Some of the discussion of yesterday’s post reminded me of a wonderful bit from Life on the Mississippi: When I was a boy, there was but one permanent ambition among my comrades in our village on the west bank of the Mississippi River. That was, to be a steamboatman. We had transient ambitions of other […]

Are you pro or anti-biotics?

Paul Alper points to this news article by Susan Perry: Probiotics have been overhyped and rely on ‘shaky’ science, reporter finds Although some of these studies’ results may be promising, they aren’t strong enough to support the long list of claims currently being made by the manufacturers of probiotic products. . . . Perry links […]

Some folks like to get away, take a holiday from the neighborhood

Saw a couple of plays, both excellent. Fun Home. Compared to what I remembered of the book (which I also thought was excellent), the play seemed to be more about her family and less about Bechdel herself. But that worked for me. Bechdel’s story won’t be shared by everybody, but we all have families. The […]

These Twin Names Match, But Aren’t “Matchy-Matchy”

I love this stuff: Alice/Celia: This subtle anagram yields two charming classics with completely different sounds. Beckett/Marlowe: Two playwrights representing two of the hottest contemporary name styles, double-t names and hidden-o names. Zoe/Eve: These Greek and Hebrew “life” names look similar on paper, but not spoken aloud. Rima/Amir : These mirror-image Arabic name make a […]

For Opening Day

From John Lardner: A young ex-paratrooper visited Ebbets Field, Brooklyn, one day, and addressed some language, as ball fans will, to Mr. Leo Durocher, the Brooklyn manager, himself the most polite and clean-tongued gentleman in the national pastime when his mouth is shut, which is a hypothetical situation. I should really stop here because this […]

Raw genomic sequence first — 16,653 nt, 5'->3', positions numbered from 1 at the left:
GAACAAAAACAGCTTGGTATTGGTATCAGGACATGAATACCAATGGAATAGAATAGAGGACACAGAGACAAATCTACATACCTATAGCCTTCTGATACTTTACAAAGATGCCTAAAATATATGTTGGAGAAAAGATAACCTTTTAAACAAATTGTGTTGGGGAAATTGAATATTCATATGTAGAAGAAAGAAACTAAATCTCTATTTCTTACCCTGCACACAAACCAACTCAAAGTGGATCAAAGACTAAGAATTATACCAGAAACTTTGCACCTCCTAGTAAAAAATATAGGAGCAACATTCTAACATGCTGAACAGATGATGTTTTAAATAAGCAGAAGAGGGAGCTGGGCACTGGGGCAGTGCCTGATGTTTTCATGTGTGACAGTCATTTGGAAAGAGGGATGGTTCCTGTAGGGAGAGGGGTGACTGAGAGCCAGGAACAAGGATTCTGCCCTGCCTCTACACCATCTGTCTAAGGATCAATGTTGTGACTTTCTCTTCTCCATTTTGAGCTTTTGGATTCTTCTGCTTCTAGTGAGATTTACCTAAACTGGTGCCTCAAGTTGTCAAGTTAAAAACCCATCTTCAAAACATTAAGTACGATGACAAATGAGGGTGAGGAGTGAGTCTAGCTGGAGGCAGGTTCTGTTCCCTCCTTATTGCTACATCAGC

“Chatting with the Tea Party”

I got an email last month offering two free tickets to the preview of a new play, Chatting with the Tea Party, described as “a documentary-style play about a New York playwright’s year attending Tea Party meetings around the country and interviewing local leaders. Nothing the Tea Party people in the play say has been […]

My namesake doesn’t seem to understand the principles of decision analysis

It says “Never miss another deadline.” But if you really could never miss your deadlines, you’d just set your deadlines earlier, no? It’s statics vs. dynamics all over again. That said, this advice seems reasonable: The author has also developed a foolproof method of structuring your writing, so that you make effective use of your […]

Grizzly Adams is an object of the class Weekend at Bernies

It just came to me when I saw his obit.

Mars 1, This American Life 0

Palko points to the ultimate takedown of Mars One, courtesy of Sydney Do and Andrew Owens. At this point, shooting down the financials of Mars One seems a bit of overkill, something comparable to debunking the statistical expertise of Satoshi Kanazawa or Daryl Bem, or questioning the quality of publications with the name “Edward Wegman” […]

Comedy book with surefire can’t-miss formula, misses

The other day at the library I noticed a pink-covered book, “We Killed: The Rise of Women in American Comedy.” It was filled with interviews. Cool! I checked it out and . . . jeez was it boring. It’s hard to imagine you could interview a bunch of comedians and come up with something so […]

“David Brooks And Jeremy Paxman To Judge The Golden Giraffes”

I don’t think I have much of a chance here, not because of the judging—I’d trust Brooks and Paxman to recognize good writing—but because the competition includes some heavy hitters, including Dan Davies with a meta-blog-post called The Verjus Manifesto, Sara Paretsky on The Detective As Speech, and Charles Pierce with . . . well, […]